Can we have it all without a few bumps and scratches?

can we have it all without a few bumps and scratches

By Andrea Michelle

From the moment I got onto Old South Head Road it was chockas. Cars were moving at the pace of a child trying to gag down the broccoli they had to eat to get dessert.

I’d allowed 45 minutes for the trip to get my son to his new school – a trip that would usually take 25 but I was hoping for an early drop off so I could get to my morning meeting on time.

43 minutes later, so close to the school gates I could smell all of those pre-pubescent boys, and my ten year old was freaking out that he was going to get detention for being late. So I shot down a side street thinking I could cleverly pass between the dinged up maroon Toyota with P plates parked on the left hand side of the road.

As Julia Roberts said in Pretty Woman:

My car crunched and moaned as it rubbed up beside the Toyota like a child grinding their teeth at night.

Trying to placate the Year Fiver who was crying by then terrified of imminent detention, I scrambled around the inside of my car to find something to communicate with the other car’s owner about the additional scratches and dents that were now on its side.

I couldn’t even look at my own car. I knew in my rush I had made a big mistake.

Huge.

Orange texta on grocery receipt I scribbled my details, and then I started crying too.

Not only was my son going to be late for school, my car was damaged, and I had to cancel an important meeting – one with a big cosmetics company, and one which I had woken up extra early to try to style my hair and makeup into something that didn’t reveal I work from home most days with my hair in a messy bun and without a scratch of slap. Emotionally I’d run out of gas trying to do it all.

 

Whenever I find myself caught up in a ‘cascade of shitness’ (what I call those situations where one shitty thing triggers another … and another … and I end up crying in my car) there is usually one major reason: there is not enough whitespace in my life.

 

This is what my good friend, and author of “Practical Perfection” Kelly Exeter told me later that day when I called her to download. So I asked her to explain further.

Whitespace is what I call the little buffers of time I build into my day that allow me to move slowly, but still get everything that needs to be done, done, she said.

Whitespace reduces (or even removes!) the feeling of rushing and gives me the capacity to deal with things like side-swiping a parked car without telling myself how stupid I am for having done such a thing.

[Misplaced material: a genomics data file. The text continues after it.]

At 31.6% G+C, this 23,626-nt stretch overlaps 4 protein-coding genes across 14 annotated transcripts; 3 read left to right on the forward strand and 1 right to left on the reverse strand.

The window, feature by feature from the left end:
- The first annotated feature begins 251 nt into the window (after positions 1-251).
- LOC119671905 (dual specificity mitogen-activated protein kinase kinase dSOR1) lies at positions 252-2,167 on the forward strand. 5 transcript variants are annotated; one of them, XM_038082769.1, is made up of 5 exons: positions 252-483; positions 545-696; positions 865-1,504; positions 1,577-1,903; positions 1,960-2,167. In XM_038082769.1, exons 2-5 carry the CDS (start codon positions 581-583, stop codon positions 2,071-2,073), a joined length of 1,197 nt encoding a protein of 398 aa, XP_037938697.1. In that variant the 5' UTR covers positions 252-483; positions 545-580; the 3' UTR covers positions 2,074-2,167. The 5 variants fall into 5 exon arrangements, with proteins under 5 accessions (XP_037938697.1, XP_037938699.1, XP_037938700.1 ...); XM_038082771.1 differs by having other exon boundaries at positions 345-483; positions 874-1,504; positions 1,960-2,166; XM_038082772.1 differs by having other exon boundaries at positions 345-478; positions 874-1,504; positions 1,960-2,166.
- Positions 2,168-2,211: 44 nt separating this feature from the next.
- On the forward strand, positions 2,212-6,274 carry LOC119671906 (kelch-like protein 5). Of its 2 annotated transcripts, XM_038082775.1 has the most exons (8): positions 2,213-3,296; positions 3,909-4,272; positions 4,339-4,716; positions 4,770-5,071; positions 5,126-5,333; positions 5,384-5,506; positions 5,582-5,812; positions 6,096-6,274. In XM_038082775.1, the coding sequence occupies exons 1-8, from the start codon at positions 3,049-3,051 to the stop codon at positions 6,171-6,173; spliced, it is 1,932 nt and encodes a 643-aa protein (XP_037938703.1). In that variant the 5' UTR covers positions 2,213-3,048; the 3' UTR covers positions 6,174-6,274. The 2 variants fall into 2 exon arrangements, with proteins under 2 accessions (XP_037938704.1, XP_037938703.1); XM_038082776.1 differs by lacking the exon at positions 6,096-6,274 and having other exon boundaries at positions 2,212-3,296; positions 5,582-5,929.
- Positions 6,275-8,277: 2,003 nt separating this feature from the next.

So the most important by-product of whitespace, (beyond reducing stress by removing rushing), is that it gives me the ability to talk to myself in the same way I’d talk to a dear friend when they’re dealing with something crappy.

If my friend side-swiped a parked car, would I tell her how stupid she was? Nope! I would tell her, “Mate, these things happen. I know you’re a bit shaken so take a second to breathe and gather yourself before trying to do the next thing.”

This ability to practice self-compassion is lacking in so many of us … and I really feel whitespace is key to finding our way to it.

 

TIPS FOR FINDING YOUR WHITESPACE

1. Resist the temptation to schedule every minute of the day in advance.

2. Practice deliberate inefficiency – schedule pockets of time in your day where you have much more time than you need to get through the tasks at hand.

3. Learn to say ‘let me get back to you’. One big reason we’re all so over-scheduled is because we don’t like disappointing people. So we say ‘yes’ to every request made of us. If you don’t like saying ‘no’ on the spot, say ‘let me get back to you’ instead. This gives you time to go away, think about whether you should really say ‘yes’ to that particular request – and also lets the person asking know that there is a distinct possibility you might say no. Then when you do say ‘no’, it won’t be a shock to them.

 

Since that day – and Kelly’s advice – I’ve been practising her theory about making whitespace.

And since then I’m yet to scratch my car, make my son cry, or miss a meeting.

With some of that new found calm I’ve also made time for a spot of retail therapy. However unlike Vivian in Pretty Woman I can fund my own sprees thankyou very much.

Read more about Kelly’s theory here, or pick up her book here.

More Fox in Flats:
// Subscribe to our Weekly Newsletter//
// RSS // Facebook // Twitter // Pinterest // Instagram //
Advertise

 

Image reference: Iris van Berne by Damon Baker in Domestic Disturbia

 

  • Love this! I talk to my clients a lot about building buffer zones into their day. Must check out Kelly’s work – her name has popped across my feed several times in the past couple of weeks.